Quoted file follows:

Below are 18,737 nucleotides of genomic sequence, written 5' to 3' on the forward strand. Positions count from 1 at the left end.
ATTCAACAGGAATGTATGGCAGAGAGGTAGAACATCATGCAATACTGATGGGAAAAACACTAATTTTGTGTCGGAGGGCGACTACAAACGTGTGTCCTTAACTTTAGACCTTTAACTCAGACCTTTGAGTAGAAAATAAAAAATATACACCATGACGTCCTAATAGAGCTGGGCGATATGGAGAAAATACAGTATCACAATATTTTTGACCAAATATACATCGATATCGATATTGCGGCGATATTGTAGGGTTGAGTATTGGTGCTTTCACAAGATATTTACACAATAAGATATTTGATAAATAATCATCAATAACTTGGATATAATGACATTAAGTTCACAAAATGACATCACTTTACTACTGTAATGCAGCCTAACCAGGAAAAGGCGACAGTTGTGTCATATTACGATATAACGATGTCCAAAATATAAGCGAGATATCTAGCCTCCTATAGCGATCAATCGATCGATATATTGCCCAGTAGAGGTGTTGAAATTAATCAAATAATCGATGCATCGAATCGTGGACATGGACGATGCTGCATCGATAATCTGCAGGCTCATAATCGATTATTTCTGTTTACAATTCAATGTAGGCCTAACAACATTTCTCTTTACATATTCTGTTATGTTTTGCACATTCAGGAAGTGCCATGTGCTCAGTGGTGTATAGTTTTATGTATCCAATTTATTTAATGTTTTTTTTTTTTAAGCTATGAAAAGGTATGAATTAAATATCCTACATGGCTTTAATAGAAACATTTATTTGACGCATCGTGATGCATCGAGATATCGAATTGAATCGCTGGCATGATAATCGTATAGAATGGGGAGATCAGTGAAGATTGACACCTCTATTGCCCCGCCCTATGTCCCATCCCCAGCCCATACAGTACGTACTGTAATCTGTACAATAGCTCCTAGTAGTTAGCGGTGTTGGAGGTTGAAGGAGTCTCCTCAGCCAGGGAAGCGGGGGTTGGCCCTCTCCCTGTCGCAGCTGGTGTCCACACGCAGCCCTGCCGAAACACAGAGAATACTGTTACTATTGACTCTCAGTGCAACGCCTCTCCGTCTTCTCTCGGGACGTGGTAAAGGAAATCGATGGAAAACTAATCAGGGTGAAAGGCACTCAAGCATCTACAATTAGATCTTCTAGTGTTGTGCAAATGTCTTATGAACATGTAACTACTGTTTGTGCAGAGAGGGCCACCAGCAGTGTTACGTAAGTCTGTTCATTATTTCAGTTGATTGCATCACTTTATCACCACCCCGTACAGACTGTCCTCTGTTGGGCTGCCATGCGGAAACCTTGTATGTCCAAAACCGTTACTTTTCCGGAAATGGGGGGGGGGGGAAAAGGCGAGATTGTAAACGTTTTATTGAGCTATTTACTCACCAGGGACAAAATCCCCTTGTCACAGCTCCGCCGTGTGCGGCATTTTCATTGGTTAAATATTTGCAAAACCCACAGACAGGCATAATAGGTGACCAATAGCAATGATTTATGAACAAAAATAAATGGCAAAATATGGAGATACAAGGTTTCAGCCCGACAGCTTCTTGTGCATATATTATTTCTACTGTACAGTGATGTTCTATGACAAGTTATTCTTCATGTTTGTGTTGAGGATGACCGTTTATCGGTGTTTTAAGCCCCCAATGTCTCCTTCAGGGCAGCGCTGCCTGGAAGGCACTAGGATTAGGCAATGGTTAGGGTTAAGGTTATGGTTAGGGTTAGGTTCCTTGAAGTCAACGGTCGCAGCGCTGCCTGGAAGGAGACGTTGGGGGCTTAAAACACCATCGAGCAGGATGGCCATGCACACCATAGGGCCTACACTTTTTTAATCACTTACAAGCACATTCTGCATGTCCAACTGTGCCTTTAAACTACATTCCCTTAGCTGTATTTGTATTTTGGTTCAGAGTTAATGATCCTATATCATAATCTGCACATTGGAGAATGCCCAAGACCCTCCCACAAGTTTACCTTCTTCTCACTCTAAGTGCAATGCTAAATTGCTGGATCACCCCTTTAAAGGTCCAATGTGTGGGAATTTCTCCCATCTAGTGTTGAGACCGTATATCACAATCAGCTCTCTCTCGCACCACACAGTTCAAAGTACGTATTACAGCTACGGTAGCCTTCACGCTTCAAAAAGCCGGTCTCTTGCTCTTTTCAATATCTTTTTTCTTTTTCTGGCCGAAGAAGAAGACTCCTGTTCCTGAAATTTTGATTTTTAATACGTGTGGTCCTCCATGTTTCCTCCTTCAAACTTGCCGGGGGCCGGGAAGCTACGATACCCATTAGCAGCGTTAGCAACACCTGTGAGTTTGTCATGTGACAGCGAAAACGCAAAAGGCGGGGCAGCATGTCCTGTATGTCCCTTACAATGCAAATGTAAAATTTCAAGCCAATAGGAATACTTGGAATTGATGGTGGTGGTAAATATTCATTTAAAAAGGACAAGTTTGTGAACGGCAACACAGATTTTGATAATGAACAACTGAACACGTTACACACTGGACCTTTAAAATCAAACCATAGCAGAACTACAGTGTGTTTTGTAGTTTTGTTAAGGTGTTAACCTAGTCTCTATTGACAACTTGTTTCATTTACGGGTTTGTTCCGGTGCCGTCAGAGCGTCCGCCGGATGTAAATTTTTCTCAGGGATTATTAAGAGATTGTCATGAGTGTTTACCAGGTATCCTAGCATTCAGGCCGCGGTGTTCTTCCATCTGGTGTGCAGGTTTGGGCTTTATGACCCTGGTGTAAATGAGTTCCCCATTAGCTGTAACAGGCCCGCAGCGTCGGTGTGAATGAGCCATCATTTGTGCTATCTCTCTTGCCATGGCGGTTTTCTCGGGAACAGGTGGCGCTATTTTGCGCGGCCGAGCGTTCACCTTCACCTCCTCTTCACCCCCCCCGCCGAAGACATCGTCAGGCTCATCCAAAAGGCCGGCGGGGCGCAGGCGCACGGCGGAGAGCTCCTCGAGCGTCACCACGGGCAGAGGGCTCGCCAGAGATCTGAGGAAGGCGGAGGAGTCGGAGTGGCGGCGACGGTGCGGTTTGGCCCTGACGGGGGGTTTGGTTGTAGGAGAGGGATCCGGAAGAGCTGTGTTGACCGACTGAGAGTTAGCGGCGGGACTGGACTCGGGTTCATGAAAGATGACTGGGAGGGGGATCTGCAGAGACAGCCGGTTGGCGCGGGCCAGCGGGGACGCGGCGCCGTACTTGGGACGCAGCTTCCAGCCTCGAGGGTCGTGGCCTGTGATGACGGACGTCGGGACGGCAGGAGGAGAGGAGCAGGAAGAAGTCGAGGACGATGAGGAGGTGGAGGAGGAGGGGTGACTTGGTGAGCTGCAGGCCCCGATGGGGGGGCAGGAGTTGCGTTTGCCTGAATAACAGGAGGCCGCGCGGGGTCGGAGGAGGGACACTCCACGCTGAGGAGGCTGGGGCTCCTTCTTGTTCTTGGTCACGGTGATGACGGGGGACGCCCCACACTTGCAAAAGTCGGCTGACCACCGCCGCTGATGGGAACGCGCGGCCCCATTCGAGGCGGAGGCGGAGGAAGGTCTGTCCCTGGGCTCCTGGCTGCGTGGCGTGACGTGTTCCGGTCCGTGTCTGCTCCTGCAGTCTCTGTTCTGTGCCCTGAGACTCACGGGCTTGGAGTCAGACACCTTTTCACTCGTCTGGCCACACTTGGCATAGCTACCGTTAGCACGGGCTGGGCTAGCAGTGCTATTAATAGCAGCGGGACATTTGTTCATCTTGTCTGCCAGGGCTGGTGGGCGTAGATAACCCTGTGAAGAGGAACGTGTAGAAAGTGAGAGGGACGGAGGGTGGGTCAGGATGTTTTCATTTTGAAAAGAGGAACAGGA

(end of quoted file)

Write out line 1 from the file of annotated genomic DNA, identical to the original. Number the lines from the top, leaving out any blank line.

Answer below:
Below are 18,737 nucleotides of genomic sequence, written 5' to 3' on the forward strand. Positions count from 1 at the left end.